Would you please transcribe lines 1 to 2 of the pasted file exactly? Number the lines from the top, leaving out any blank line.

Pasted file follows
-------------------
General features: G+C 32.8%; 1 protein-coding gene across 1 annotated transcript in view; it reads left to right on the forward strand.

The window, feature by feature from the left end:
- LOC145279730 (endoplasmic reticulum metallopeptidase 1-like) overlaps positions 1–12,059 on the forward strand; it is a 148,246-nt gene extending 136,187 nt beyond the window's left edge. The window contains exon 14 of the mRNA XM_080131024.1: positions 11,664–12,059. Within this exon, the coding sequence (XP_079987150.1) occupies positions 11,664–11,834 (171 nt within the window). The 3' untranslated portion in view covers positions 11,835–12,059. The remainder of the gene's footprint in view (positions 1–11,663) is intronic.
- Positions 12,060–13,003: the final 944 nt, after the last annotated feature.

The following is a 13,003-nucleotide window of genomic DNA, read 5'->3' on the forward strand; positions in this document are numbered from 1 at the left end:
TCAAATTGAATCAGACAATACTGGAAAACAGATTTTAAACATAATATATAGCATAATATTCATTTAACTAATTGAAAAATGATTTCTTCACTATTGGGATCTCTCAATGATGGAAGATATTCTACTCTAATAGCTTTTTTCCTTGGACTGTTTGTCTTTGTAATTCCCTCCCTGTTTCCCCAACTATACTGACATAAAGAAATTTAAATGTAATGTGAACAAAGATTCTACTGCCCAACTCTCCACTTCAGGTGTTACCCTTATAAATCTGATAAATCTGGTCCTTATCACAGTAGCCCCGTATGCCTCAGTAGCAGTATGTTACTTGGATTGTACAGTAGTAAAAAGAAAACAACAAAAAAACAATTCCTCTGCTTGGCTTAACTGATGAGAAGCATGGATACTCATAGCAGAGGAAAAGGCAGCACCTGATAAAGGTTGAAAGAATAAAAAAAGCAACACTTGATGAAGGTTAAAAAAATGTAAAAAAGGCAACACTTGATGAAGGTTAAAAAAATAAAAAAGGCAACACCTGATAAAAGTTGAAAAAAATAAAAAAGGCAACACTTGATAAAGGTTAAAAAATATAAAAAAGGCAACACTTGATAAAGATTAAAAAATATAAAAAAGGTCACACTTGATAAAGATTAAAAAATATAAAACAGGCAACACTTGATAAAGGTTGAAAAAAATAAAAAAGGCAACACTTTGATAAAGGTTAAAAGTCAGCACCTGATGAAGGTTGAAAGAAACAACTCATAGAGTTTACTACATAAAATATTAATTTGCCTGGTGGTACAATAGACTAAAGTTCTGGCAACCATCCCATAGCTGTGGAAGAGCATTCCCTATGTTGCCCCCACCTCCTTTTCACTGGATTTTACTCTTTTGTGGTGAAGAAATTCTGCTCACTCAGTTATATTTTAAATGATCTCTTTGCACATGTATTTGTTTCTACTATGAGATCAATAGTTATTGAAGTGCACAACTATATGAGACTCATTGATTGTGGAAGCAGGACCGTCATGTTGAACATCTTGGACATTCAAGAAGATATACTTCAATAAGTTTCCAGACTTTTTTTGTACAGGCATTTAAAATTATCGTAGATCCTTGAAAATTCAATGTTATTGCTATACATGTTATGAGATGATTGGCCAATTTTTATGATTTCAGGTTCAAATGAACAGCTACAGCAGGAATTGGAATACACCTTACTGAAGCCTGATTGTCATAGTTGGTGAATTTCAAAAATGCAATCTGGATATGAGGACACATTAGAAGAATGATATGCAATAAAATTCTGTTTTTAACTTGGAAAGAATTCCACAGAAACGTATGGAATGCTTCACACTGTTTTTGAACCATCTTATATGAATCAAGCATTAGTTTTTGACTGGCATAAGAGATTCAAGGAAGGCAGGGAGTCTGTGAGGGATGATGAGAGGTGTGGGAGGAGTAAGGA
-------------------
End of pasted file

General features: G+C 32.8%; 1 protein-coding gene across 1 annotated transcript in view; it reads left to right on the forward strand.

The window, feature by feature from the left end: